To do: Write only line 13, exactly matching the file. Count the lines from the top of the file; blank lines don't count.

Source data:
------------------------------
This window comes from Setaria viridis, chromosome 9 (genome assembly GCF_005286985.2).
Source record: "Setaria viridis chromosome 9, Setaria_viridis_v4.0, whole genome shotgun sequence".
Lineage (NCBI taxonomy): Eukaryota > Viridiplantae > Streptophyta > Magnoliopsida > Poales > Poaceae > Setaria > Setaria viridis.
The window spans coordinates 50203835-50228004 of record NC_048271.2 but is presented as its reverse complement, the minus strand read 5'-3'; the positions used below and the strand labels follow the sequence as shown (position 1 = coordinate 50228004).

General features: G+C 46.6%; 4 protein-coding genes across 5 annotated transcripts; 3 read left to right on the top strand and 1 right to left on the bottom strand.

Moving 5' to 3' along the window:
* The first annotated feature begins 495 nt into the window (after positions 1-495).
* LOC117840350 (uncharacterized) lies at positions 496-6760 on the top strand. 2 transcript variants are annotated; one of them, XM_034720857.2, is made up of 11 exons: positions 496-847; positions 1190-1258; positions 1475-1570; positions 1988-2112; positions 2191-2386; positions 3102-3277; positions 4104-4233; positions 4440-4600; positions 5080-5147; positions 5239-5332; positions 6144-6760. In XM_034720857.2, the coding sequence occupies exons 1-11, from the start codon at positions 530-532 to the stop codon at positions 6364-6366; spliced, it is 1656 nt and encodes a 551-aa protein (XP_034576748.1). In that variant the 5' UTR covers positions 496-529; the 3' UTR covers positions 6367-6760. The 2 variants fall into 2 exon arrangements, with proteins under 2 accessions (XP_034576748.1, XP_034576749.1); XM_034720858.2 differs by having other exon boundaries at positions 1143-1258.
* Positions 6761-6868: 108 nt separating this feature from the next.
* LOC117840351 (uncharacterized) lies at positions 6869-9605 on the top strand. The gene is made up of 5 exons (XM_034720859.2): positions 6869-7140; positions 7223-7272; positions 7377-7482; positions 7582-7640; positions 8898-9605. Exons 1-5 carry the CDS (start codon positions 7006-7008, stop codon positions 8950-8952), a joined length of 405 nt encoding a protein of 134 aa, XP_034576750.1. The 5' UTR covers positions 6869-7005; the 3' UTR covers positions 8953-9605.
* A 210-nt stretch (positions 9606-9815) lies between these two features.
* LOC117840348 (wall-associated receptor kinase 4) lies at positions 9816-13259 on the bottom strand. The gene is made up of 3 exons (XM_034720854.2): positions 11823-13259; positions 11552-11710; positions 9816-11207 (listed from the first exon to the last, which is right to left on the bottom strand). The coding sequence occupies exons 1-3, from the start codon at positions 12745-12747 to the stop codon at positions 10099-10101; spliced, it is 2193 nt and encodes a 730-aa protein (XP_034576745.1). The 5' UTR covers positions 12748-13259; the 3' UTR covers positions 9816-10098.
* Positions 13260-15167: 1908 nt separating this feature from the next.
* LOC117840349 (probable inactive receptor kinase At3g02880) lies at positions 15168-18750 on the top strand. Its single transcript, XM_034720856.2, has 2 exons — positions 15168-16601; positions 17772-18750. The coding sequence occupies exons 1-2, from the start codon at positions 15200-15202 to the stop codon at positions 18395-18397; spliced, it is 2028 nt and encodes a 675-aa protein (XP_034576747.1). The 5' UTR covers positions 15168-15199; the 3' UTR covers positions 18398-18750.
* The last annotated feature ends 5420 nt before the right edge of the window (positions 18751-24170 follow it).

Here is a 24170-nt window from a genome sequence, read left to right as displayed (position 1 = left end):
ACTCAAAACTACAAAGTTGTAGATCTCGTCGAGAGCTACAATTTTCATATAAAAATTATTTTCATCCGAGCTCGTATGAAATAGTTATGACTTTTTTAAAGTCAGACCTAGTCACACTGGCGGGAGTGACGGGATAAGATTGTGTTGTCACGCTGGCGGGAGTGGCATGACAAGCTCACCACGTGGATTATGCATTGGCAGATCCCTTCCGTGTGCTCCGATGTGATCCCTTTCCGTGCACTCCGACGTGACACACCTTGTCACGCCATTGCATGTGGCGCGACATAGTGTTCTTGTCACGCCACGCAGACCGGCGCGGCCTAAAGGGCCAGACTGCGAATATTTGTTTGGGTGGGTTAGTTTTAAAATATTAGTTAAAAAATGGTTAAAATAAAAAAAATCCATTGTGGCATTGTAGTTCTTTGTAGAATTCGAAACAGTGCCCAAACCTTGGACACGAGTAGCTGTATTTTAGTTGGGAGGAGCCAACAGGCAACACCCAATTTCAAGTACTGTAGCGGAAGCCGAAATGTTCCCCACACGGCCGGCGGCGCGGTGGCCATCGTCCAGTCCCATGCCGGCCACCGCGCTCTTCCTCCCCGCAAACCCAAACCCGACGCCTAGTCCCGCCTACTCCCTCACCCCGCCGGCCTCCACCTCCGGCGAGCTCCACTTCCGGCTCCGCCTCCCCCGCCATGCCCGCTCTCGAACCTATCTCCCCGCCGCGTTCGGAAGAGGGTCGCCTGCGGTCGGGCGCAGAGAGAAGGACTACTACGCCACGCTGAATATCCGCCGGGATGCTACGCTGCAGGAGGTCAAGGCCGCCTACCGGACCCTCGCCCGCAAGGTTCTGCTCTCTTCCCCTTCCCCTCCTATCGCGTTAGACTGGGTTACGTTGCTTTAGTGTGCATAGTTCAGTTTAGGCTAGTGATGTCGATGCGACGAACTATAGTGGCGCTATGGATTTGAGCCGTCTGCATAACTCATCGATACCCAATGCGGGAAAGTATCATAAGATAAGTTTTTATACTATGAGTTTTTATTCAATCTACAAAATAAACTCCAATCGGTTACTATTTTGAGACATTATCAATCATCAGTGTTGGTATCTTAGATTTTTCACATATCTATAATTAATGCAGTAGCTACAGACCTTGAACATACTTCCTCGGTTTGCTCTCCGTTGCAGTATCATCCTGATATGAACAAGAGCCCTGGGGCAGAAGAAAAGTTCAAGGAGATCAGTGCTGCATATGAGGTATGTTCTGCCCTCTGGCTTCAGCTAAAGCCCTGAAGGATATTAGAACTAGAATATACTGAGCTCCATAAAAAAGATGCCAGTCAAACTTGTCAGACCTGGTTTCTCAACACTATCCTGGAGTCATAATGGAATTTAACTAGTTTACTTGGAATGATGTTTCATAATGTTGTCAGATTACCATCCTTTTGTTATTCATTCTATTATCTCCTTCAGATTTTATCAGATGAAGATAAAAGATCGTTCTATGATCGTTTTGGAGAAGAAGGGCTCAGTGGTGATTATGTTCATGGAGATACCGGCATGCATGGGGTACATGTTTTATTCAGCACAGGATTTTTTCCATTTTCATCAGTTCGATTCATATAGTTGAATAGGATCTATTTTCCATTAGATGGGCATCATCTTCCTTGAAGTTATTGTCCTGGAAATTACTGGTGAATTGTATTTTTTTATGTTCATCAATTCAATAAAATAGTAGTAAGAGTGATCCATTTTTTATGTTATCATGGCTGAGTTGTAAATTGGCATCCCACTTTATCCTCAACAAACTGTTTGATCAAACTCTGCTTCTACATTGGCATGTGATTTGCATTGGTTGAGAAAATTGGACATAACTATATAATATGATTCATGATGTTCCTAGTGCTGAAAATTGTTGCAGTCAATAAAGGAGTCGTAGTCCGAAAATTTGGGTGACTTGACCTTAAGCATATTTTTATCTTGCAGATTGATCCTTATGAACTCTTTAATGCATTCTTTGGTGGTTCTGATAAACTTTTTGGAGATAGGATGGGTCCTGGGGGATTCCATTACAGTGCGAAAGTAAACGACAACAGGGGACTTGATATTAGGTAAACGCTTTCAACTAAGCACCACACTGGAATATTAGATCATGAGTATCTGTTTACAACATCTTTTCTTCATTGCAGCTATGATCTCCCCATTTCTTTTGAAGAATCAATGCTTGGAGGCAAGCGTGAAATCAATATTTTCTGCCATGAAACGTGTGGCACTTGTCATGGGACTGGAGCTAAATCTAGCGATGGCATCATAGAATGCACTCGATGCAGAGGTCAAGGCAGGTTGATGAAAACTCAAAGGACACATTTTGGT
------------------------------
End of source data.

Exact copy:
* Positions 13260-15167: 1908 nt separating this feature from the next.